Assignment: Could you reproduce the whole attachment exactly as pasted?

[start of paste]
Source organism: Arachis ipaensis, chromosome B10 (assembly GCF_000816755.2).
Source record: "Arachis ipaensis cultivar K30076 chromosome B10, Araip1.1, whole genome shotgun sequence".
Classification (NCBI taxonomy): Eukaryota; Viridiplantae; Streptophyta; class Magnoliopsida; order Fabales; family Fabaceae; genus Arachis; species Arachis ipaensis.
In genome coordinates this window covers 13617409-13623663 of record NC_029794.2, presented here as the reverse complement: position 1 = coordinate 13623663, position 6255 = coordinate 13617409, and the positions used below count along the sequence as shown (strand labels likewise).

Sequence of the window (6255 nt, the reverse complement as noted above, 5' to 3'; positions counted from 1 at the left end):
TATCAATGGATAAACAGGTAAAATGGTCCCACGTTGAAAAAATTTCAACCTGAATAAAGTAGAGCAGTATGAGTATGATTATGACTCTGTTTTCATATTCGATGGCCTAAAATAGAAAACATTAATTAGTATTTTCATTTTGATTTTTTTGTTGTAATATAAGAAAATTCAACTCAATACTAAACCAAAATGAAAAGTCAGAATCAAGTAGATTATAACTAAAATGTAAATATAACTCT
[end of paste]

Source organism: Arachis ipaensis, chromosome B10 (assembly GCF_000816755.2).
Source record: "Arachis ipaensis cultivar K30076 chromosome B10, Araip1.1, whole genome shotgun sequence".
Classification (NCBI taxonomy): Eukaryota; Viridiplantae; Streptophyta; class Magnoliopsida; order Fabales; family Fabaceae; genus Arachis; species Arachis ipaensis.
In genome coordinates this window covers 13617409-13623663 of record NC_029794.2, presented here as the reverse complement: position 1 = coordinate 13623663, position 6255 = coordinate 13617409, and the positions used below count along the sequence as shown (strand labels likewise).

Sequence of the window (6255 nt, the reverse complement as noted above, 5' to 3'; positions counted from 1 at the left end):
TATCAATGGATAAACAGGTAAAATGGTCCCACGTTGAAAAAATTTCAACCTGAATAAAGTAGAGCAGTATGAGTATGATTATGACTCTGTTTTCATATTCGATGGCCTAAAATAGAAAACATTAATTAGTATTTTCATTTTGATTTTTTTGTTGTAATATAAGAAAATTCAACTCAATACTAAACCAAAATGAAAAGTCAGAATCAAGTAGATTATAACTAAAATGTAAATATAACTCT